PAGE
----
The change of more than a factor of 10 in sensitivity also comes with a significant increase in the sensitive frequency range. This will allow Advanced LIGO to look at the last minutes of the life of pairs of massive black holes as they spiral closer, coalesce into one larger black hole, and then vibrate much like two soap bubbles becoming one. It will also allow the instrument to pinpoint periodic signals from the many known pulsars that radiate in the range from 500 to 1,000 Hertz (frequencies that correspond to high notes on an organ).
Advanced LIGO will also be used to search for the gravitational cosmic background—allowing tests of theories about the development of the universe only 10-35 seconds after the Big Bang.
LIGO research is carried out by the LIGO Scientific Collaboration (LSC), a group of some 950 scientists at universities around the United States and in 15 other countries. The LSC network includes the LIGO interferometers and the GEO600 interferometer, located near Hannover, Germany, and theand and the LSC works jointly with the Virgo Collaboration—which designed and constructed the 3-km-long Virgo interferometer located in Cascina, Italy—to analyze data from the LIGO, GEO, and Virgo interferometers.
Several international partners including the Max Planck Institute for Gravitational Physics, the Albert Einstein Institute, the Laser Zentrum Hannover, and the Leibniz Universität Hannover in Germany; an Australian consortium of universities, led by the Australian National University and the University of Adelaide, and supported by the Australian Research Council; partners in the United Kingdom funded by the Science and Technology Facilities Council; and the University of Florida and Columbia University, provided significant contributions of equipment, labor, and expertise.
When a meteorite plowed into the earth near the Moroccan town of Tissint in 2011, it provided scientists with intriguing new clues to the evolution of our solar system.
Nanomineralogist Chi Ma, who studied samples of the meteorite firsthand, identified two new minerals from the meteorite, as we reported in our Spring 2015 issue of E&S, in the article “They Came From Outer Space.”
But Ma is far from alone in his interest in this out-of-this-world object. Natural History Museum of London meteorite expert Caroline Smith discusses why in this four-minute video, highlighting the significance of the meteorite’s discovery. She notes it is one of only 130 meteorites on Earth known to have originated from Mars.
Smith says the find was a rare one because witnesses actually saw the meteor that heralded its fall to Earth. (Strictly speaking, a meteor is the flash or streak of light resulting from interplanetary debris burning up in the atmosphere. A meteoroid is the solid debris that originates in space before its impact with the earth’s surface. A meteoroid that survives impact with Earth’s surface is called a meteorite. Hence, the Tissint sample, is a meteorite.)
Having witnesses who saw the meteorite’s fall to Earth made it easy to locate quickly. And that, as Smith notes in the video, is crucial because, “if you’re interested in studying organic molecules . . . you want to get your hands on the least contaminated meteorites.” The longer the meteorite lays around, the more Earth stuff it’s likely to accumulate.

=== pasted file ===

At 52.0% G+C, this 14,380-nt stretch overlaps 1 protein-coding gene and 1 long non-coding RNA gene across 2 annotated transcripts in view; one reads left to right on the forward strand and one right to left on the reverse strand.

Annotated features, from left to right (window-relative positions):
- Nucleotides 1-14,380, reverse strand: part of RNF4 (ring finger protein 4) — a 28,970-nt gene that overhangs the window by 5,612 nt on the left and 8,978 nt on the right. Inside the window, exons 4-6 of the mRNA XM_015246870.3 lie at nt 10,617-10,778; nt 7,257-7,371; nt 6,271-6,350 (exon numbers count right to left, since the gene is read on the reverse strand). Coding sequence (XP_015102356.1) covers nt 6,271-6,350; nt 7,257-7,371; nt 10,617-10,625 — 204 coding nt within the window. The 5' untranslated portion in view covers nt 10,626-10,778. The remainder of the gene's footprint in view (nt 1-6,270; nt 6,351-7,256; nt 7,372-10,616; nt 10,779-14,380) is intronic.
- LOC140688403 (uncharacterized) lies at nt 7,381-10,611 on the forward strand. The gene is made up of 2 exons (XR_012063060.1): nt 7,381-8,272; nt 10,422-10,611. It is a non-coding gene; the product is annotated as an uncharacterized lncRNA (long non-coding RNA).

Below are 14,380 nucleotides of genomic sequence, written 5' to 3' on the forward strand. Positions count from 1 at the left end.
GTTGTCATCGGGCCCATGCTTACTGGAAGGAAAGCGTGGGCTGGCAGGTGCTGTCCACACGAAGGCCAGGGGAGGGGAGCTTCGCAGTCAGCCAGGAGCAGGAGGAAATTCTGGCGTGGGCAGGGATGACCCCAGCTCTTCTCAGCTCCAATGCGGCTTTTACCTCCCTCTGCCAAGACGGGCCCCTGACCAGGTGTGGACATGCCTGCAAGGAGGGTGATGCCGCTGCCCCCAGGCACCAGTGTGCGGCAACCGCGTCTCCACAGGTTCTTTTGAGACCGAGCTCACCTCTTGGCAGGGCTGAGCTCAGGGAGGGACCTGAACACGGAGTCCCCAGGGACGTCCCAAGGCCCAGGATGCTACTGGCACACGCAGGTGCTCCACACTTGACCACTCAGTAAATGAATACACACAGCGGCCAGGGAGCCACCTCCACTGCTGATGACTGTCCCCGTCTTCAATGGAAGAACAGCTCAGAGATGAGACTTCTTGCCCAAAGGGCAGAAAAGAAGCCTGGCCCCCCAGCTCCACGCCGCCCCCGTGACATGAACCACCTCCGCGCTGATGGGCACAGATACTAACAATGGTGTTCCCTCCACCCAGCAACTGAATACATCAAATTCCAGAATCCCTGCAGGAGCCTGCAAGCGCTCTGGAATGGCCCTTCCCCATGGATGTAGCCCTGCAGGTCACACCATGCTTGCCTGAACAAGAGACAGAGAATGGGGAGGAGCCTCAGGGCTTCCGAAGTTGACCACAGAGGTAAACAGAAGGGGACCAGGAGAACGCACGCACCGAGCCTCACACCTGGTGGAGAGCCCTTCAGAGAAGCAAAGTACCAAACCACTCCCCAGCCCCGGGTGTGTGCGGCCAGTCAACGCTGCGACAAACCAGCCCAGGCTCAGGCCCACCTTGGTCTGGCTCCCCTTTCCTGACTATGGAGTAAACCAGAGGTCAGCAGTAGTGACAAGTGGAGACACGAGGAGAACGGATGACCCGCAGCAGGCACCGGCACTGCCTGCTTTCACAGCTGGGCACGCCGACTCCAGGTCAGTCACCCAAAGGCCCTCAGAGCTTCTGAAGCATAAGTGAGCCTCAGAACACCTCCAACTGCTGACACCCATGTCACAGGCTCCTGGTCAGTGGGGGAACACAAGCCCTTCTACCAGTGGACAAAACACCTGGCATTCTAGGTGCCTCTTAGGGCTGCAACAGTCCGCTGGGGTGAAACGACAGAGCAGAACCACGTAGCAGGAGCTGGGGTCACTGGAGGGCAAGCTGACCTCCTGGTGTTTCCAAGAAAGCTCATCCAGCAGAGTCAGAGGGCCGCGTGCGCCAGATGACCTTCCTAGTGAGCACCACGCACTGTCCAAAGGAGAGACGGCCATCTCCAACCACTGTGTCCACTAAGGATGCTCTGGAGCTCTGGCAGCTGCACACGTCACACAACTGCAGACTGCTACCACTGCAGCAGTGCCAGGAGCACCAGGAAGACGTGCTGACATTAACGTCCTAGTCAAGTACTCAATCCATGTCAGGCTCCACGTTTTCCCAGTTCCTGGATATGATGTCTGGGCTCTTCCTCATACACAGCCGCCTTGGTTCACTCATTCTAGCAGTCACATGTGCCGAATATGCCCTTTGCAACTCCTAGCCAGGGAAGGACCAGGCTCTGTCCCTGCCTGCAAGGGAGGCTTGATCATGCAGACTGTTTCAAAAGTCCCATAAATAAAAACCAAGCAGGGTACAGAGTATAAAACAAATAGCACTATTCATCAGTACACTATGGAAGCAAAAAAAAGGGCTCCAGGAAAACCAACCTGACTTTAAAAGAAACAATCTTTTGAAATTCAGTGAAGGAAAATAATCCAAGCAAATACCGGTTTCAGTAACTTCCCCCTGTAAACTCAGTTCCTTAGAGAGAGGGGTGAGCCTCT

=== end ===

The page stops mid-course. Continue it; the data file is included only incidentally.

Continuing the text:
Ma says finds like the Tissint meteorite keep him constantly energized and surprised. For most people, the Next Big Thing in their careers seldom just falls from the sky. But for Ma, it just might.
In our Spring 2015 issue, we asked alumni to share what originated for them at Caltech, and printed only a few of the responses we received. Here are several more, some of which were edited for grammar, spelling, length, and clarity.
The idea that I could study anything I want. The experience of pushing yourself to the limit, and then some more.
Caltech taught me how to think and consequently write. Without those talents my life would be in turmoil.
I got in the habit of doing exercises and have continued to do so. I am 73 years old now and in much better health than most of my peers. Had I not signed up for body building about 55 years ago I suspect I would not be nearly as healthy today. Thanks, Caltech!
I learned that science isn’t about carrying around a collection of facts and formulas. Instead, science is a process of learning to think, to deconstruct a problem, to solve it, and to put the solution into context.
A lifelong appreciation for the musical works of Richard Wagner.
I started running because of Caltech. And even though I’m still not all that fast and have never come close to winning a race (or even finishing in the top half), I’ve been running ever since.
It helped lead to my 1965 selection as one of the first scientist astronauts for the Apollo Program. Ultimately, I became the Lunar Module Pilot on Apollo 17 in December 1972 and the last of 12 men to step on the Moon and the only scientist to explore it.
Through exploration of different sciences and listening to societal problems, I realized that my interest was to bring science together to solve those problems.
It started my competitive swimming career.
My Caltech education proved invaluable in 1981 when I was invited to join the staff of the National Academy of Sciences Office of International Affairs, where I worked on projects ranging from a conference on chemistry and world food supplies, to biofuels in Brazil, to industrial energy efficiency in India.
In researching our article on X-ray crystallography (“X-ray Vision“) we came across this 1940s-era General Electric film, Taking the X Out of X-rays, which discusses the origins of X-ray research and the technology that made it possible.
The nine-minute black-and-white video explains what X-rays are, how they work, and the basics of X-ray photography and fluoroscopy. The information is still relevant 70 years later, long after most of us have lost the sense of wonder about the hidden world these rays reveal. But for the film’s presenter, that sense of wonder is fresh and exciting. He marvels, “Rays, which are themselves invisible, can reveal objects that are otherwise also invisible.”